Evans Paull: Harbor Point a model for brownfield revitalization

Cities around the world are working to revitalize brownfield sites — areas where redevelopment or reuse may be complicated by some kind of contaminant — particularly in former waterfront industrial zones, where there is often the greatest opportunity to remake the city's image. Just as Baltimore has succeeded in redeveloping industrial sites from Canton to the Inner Harbor to Locust Point, decades of experience across America have created a base of knowledge that is allowing many such projects to move ahead safely, attracting residents and business back to our urban core. Those of us who have been in the brownfields trenches for 15 or more years see the Harbor Point redevelopment as an example of the best brownfields and smart growth practices, developed through the carefully prescribed progression of site assessments, cleanup and redevelopment construction methods that eliminate exposure pathways. (Balt. Sun)

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Ground rent injustice reinstated

Maryland's Court of Appeals has let stand a manifest injustice on what is, at best, a technical legal argument in its decision this week invalidating a key provision of the General Assembly's 2007 reform of the state's antiquated ground rent system. The ruling paves the way once again for ground rent holders to seize the homes of those who fall behind in their payments — and to keep all the proceeds, not just what they are owed. The legislature had sought to provide a much more reasonable remedy — a process by which ground rent holders could foreclose and then recover what they were owed but no more — but the court has decided that such a change violates the ground rent holders' vested property rights. That notion is debatable at best, but it leaves the state with few options left to provide true protection for those who risk losing their homes over debts that may amount only to tens or hundreds of dollars. (Balt. Sun)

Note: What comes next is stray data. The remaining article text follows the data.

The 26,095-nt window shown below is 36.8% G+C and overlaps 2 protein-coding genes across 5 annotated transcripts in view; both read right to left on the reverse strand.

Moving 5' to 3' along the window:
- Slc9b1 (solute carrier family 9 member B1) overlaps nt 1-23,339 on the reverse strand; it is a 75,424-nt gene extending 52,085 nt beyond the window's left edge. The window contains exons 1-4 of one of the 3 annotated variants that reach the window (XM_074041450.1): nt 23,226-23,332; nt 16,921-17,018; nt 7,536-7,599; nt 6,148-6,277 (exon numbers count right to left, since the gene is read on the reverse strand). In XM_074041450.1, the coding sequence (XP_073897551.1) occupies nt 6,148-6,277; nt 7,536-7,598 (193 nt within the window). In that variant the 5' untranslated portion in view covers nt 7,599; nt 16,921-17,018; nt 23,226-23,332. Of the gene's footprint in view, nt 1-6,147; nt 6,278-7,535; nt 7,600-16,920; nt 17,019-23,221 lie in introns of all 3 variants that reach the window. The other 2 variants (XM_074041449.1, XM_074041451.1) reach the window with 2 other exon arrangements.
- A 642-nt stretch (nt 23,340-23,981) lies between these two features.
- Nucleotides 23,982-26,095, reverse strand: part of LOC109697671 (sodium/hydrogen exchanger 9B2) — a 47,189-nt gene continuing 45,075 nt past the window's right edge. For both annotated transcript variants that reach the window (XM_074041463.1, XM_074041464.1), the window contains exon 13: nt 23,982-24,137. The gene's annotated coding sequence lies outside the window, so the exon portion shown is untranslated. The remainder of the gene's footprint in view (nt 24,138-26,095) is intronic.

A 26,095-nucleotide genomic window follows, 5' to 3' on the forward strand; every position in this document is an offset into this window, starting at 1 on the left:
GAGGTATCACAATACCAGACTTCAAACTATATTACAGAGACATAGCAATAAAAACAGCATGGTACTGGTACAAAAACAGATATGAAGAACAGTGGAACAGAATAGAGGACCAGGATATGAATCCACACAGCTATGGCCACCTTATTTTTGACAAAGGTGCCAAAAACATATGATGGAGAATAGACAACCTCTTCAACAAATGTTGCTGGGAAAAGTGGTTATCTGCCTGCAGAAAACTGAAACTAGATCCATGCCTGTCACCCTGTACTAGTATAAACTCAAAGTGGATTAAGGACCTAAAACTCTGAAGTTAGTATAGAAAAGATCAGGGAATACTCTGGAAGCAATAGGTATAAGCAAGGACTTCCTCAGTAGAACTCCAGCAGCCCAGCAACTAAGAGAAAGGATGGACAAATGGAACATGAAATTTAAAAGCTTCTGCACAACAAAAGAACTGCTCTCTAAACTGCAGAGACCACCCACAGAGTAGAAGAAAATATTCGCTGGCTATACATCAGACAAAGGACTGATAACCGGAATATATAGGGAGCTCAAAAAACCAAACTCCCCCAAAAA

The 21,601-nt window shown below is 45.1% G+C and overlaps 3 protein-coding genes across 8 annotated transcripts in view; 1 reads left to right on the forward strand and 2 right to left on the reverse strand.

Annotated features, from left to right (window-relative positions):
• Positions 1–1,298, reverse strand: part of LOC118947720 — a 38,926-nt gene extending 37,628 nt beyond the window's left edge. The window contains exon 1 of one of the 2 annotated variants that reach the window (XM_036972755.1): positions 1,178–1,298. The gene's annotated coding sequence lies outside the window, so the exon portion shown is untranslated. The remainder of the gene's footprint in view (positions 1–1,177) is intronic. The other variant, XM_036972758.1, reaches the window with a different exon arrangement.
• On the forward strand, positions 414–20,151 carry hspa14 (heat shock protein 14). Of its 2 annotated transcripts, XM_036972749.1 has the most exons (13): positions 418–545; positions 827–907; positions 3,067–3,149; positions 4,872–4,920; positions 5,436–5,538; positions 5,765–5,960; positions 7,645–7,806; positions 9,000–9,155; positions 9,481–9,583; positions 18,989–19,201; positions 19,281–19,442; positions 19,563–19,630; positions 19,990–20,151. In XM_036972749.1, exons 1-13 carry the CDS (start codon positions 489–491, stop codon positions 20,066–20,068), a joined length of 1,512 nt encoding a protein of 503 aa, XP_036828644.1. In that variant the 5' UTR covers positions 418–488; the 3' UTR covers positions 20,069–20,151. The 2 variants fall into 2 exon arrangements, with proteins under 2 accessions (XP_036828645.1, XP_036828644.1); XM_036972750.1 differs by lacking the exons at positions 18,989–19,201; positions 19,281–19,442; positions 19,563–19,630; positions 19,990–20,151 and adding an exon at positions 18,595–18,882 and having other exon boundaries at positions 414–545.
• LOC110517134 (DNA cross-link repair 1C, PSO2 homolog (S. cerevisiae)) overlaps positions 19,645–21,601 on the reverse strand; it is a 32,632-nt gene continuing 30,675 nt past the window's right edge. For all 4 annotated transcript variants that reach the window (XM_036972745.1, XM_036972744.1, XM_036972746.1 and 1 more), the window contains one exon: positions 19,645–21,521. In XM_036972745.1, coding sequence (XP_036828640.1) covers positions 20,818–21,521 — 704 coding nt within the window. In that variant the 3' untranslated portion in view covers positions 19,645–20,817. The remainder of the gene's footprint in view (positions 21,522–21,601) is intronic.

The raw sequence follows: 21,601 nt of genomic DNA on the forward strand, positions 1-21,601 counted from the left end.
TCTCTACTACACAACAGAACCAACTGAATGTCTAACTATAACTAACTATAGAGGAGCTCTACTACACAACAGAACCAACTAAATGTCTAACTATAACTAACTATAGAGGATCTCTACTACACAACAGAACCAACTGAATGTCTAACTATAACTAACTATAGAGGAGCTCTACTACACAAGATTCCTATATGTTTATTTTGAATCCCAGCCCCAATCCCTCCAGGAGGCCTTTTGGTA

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Not-so-open meetings

With all the other problems facing the Maryland Health Benefit Exchange, carping about the way its board went about firing the primary contractor over the weekend would be petty indeed. Consider this, instead, an appreciation, a tribute to the board’s ingenuity and a 10-point primer for any public entity that needs to (arguably) comply with the Open Meetings Act without actually meeting in the open. (Daily Record)

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Michael Cross-Barnet: Charmed by the city

We must continue to talk and think about improving safety in Baltimore. But let's not allow that discussion to be dominated by the relentless negativity that so often drives these debates. Above all, let's stop pretending that the choice before us is between a ravaged city and some sort of utopian wonderland outside its borders. (Balt. Sun)

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Cari DeSantis: Fair pay for workers with disabilities

The General Assembly is currently debating an increase to Maryland’s minimum wage. There remains, however, a flaw in the minimum wage’s attempt to address income equality: the 14(c) certificate, which allows certificate holders to pay special minimum wages — wages less than the federal minimum wage — to workers who have disabilities, for the work being performed. (Daily Record)

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Camera-shy police

Officers have the authority to tell crowds blocking traffic or interfering with police work to disperse, to keep spectators at a reasonable distance from a crime scene and to arrest people who actually violate the law. They don't have the right to hassle people for taking pictures or videos with their cellphones. If the trend continues, it's only going to get the ACLU more work and cost a lot of departments their credibility with the public. (Balt. Sun)

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Mark Newgent: O’Malley’s record doesn’t match his rhetoric

The continuing embarrassment that is the Martin O'Malley administration's roll out of Obamacare in Maryland certainly won't bode well for the governor's presidential prospects. The problems plaguing the Maryland Health Benefit Exchange have exposed the cheap facade of Mr. O'Malley's presidential pitch: that he is the "data driven," "results oriented" leader who gets things done. (Balt. Sun)

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Stephen Tillett: Decriminalize should actually mean decriminalize!

There are currently three bills in the General Assembly that are purporting to “decriminalize” marijuana. Only one actually does so. Both SB 364 and HB 879 still impose fines for possession, which means marijuana possession would still be considered “criminal” activity in the strictest sense. On the other hand, HB 880/SB 658 actually make marijuana possession no longer a criminal offense. While the latter bills go a tad further than I would, they are at least bills that actually decriminalize marijuana. The reason I believe it is necessary to decriminalize marijuana is simple: the “war on drugs” has largely been a failure. (Capital)

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